Scott’s federal financial disclosure form values his and his wife’s stake in Energy Transfer Equity LP as being worth between $600,000 and $1.25 million. The form says Energy Transfer paid them between $65,000 and $150,000 in dividends last year. The numbers are in ranges due to the nature of the government’s disclosure requirements.
The Williams Companies owns the Transco pipeline that pumps fracked natural gas from Texas to New York and connects to numerous LNG export terminals in the Gulf Coast. “Since 2017, Williams has added more than two billion cubic feet per day of capacity to directly serve global LNG export facilities,” Williams President and CEO Alan Armstrong said in a Jan. 8 company press release.
Ambitious expansion plans
Williams has ambitious expansion plans. “Williams is well-positioned to take advantage of the projected surge in LNG demand growth, as its Transco pipeline passes through every U.S. state with an LNG export facility currently under construction,” says the rest of the press release. “Natural gas demand to serve LNG export facilities along the Transco pipeline corridor is expected to grow by approximately 11 billion cubic feet per day by 2025.”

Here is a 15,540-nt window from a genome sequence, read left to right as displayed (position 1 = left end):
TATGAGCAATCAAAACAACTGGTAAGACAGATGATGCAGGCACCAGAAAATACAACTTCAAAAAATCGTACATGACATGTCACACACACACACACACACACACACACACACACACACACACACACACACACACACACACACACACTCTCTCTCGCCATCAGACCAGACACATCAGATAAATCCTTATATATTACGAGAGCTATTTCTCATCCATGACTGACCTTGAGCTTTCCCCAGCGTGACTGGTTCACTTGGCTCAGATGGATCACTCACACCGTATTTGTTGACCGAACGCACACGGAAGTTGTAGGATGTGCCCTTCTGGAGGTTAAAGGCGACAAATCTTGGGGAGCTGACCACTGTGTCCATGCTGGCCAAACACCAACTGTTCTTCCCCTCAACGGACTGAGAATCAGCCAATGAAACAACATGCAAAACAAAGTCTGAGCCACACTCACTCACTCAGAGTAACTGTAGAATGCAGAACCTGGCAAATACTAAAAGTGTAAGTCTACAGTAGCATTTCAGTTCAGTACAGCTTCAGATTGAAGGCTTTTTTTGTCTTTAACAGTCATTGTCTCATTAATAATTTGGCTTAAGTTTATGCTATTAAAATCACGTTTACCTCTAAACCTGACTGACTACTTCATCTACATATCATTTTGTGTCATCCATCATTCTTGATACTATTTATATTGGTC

The Scotts own stock in The Williams Companies worth between $150,000 and $350,000.
The two-page Small Scale LNG Access Act, introduced last month, would amend the Natural Gas Act to speed up approvals of exports of up to 51.750 billion cubic feet per year to nations “with which there is in effect a free trade agreement.” The change “shall be deemed to be consistent with the public interest, and applications for…exportation shall be granted without modification or delay.”
American countries with free trade agreements with the U.S. include Canada, Chile, Colombia, Dominican Republic, El Salvador, Guatemala, Honduras, Mexico, Nicaragua, Panama and Peru.